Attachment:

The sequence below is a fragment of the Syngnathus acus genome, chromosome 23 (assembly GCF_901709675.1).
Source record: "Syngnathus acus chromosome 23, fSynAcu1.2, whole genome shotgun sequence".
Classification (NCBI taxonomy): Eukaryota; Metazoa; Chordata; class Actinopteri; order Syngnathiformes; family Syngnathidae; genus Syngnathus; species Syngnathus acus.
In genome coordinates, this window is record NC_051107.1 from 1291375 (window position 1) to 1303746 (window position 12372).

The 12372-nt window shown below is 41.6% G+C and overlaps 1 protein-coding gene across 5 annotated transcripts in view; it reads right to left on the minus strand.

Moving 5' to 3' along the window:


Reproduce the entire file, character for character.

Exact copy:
The sequence below is a fragment of the Syngnathus acus genome, chromosome 23 (assembly GCF_901709675.1).
Source record: "Syngnathus acus chromosome 23, fSynAcu1.2, whole genome shotgun sequence".
Classification (NCBI taxonomy): Eukaryota; Metazoa; Chordata; class Actinopteri; order Syngnathiformes; family Syngnathidae; genus Syngnathus; species Syngnathus acus.
In genome coordinates, this window is record NC_051107.1 from 1291375 (window position 1) to 1303746 (window position 12372).

The 12372-nt window shown below is 41.6% G+C and overlaps 1 protein-coding gene across 5 annotated transcripts in view; it reads right to left on the minus strand.

Moving 5' to 3' along the window: